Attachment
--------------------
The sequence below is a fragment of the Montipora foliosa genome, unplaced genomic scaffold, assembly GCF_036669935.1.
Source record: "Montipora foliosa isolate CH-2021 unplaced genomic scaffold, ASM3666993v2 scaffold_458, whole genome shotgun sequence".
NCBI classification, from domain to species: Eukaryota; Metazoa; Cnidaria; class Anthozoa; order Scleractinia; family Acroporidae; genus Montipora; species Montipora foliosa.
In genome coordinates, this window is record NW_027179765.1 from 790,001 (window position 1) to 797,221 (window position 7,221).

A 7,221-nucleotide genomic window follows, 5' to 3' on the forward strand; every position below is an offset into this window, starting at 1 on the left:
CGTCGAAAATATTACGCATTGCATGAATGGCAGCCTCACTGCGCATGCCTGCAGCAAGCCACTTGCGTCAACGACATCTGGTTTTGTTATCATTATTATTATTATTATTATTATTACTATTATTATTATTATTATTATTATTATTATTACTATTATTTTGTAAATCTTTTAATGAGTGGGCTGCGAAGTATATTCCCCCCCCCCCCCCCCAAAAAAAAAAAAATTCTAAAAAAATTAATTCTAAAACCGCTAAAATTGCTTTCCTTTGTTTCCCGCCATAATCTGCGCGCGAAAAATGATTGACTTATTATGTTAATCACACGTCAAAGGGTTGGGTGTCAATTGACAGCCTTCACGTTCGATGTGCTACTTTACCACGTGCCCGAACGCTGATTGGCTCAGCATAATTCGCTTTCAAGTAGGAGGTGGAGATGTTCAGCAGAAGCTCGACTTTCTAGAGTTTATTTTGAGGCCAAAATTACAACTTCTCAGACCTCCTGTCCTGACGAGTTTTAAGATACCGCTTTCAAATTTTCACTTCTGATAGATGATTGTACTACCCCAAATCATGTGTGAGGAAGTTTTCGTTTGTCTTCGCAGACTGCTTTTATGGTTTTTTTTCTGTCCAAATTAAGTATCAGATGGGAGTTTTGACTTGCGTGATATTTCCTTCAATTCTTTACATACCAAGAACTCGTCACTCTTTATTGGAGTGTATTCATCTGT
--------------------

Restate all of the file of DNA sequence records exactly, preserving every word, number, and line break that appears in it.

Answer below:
The sequence below is a fragment of the Montipora foliosa genome, unplaced genomic scaffold, assembly GCF_036669935.1.
Source record: "Montipora foliosa isolate CH-2021 unplaced genomic scaffold, ASM3666993v2 scaffold_458, whole genome shotgun sequence".
NCBI classification, from domain to species: Eukaryota; Metazoa; Cnidaria; class Anthozoa; order Scleractinia; family Acroporidae; genus Montipora; species Montipora foliosa.
In genome coordinates, this window is record NW_027179765.1 from 790,001 (window position 1) to 797,221 (window position 7,221).

A 7,221-nucleotide genomic window follows, 5' to 3' on the forward strand; every position below is an offset into this window, starting at 1 on the left:
CGTCGAAAATATTACGCATTGCATGAATGGCAGCCTCACTGCGCATGCCTGCAGCAAGCCACTTGCGTCAACGACATCTGGTTTTGTTATCATTATTATTATTATTATTATTATTACTATTATTATTATTATTATTATTATTATTATTACTATTATTTTGTAAATCTTTTAATGAGTGGGCTGCGAAGTATATTCCCCCCCCCCCCCCCCAAAAAAAAAAAAATTCTAAAAAAATTAATTCTAAAACCGCTAAAATTGCTTTCCTTTGTTTCCCGCCATAATCTGCGCGCGAAAAATGATTGACTTATTATGTTAATCACACGTCAAAGGGTTGGGTGTCAATTGACAGCCTTCACGTTCGATGTGCTACTTTACCACGTGCCCGAACGCTGATTGGCTCAGCATAATTCGCTTTCAAGTAGGAGGTGGAGATGTTCAGCAGAAGCTCGACTTTCTAGAGTTTATTTTGAGGCCAAAATTACAACTTCTCAGACCTCCTGTCCTGACGAGTTTTAAGATACCGCTTTCAAATTTTCACTTCTGATAGATGATTGTACTACCCCAAATCATGTGTGAGGAAGTTTTCGTTTGTCTTCGCAGACTGCTTTTATGGTTTTTTTTCTGTCCAAATTAAGTATCAGATGGGAGTTTTGACTTGCGTGATATTTCCTTCAATTCTTTACATACCAAGAACTCGTCACTCTTTATTGGAGTGTATTCATCTGT